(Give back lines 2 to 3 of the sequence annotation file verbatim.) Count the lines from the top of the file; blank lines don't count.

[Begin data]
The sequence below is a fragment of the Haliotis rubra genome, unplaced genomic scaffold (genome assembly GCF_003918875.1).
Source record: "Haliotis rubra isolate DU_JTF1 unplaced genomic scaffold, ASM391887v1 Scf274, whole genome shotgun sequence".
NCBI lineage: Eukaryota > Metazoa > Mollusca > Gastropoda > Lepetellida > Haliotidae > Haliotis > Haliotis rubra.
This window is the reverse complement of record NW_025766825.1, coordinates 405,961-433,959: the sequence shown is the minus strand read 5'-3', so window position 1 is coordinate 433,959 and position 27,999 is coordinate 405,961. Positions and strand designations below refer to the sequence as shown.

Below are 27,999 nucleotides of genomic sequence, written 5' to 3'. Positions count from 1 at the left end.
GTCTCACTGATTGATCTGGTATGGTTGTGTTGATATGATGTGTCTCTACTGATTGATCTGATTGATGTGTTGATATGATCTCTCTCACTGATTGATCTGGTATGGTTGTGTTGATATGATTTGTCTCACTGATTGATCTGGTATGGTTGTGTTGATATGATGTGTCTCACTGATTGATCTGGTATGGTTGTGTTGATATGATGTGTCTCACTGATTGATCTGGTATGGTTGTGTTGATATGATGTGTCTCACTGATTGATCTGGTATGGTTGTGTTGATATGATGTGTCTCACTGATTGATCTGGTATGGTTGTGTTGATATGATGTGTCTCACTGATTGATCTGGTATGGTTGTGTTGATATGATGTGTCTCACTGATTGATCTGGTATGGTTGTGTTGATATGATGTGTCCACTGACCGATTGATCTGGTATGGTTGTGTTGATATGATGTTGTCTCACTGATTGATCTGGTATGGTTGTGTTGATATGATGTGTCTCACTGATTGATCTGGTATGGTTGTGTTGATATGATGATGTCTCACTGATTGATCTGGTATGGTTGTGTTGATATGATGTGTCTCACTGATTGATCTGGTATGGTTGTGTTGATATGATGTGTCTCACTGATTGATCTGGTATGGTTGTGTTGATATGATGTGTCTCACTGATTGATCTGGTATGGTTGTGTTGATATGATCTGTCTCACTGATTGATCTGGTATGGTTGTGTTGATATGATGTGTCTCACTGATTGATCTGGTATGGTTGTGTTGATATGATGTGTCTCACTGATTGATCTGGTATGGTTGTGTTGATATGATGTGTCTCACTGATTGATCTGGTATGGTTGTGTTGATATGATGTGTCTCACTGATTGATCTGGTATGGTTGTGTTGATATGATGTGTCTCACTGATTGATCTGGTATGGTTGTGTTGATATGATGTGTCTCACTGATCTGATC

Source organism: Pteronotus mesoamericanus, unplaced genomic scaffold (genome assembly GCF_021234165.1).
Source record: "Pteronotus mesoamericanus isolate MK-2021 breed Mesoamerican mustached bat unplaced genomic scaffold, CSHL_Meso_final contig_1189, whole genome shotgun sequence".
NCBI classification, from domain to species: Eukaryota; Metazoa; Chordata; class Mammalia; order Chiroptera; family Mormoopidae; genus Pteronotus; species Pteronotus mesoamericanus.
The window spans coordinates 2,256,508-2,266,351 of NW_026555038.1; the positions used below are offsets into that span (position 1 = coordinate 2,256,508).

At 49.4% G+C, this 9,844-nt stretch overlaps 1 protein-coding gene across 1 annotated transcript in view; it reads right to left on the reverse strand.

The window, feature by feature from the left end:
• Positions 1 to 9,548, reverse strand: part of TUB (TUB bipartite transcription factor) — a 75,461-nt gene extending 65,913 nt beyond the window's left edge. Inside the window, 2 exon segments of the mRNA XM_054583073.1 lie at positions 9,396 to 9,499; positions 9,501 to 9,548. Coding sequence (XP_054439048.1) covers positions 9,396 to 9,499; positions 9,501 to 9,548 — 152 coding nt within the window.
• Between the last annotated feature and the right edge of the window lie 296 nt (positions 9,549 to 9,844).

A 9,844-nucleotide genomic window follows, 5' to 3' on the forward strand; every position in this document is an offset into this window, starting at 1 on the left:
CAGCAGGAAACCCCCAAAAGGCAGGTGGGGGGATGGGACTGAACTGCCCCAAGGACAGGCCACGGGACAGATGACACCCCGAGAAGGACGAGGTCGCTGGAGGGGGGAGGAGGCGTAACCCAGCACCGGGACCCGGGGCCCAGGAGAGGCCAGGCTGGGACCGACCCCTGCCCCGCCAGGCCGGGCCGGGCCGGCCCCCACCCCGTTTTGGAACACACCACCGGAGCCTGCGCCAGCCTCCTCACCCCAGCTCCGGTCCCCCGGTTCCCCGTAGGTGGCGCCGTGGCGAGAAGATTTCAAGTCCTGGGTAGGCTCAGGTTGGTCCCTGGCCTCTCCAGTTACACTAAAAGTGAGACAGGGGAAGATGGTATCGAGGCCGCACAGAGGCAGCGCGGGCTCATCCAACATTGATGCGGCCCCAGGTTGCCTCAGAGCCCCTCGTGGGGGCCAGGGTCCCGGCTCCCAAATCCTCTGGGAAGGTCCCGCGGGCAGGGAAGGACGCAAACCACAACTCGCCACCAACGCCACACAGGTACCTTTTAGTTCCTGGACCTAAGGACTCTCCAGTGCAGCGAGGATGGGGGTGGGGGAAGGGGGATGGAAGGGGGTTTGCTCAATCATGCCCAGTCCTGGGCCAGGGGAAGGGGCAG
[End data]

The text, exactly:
Source record: "Haliotis rubra isolate DU_JTF1 unplaced genomic scaffold, ASM391887v1 Scf274, whole genome shotgun sequence".
NCBI lineage: Eukaryota > Metazoa > Mollusca > Gastropoda > Lepetellida > Haliotidae > Haliotis > Haliotis rubra.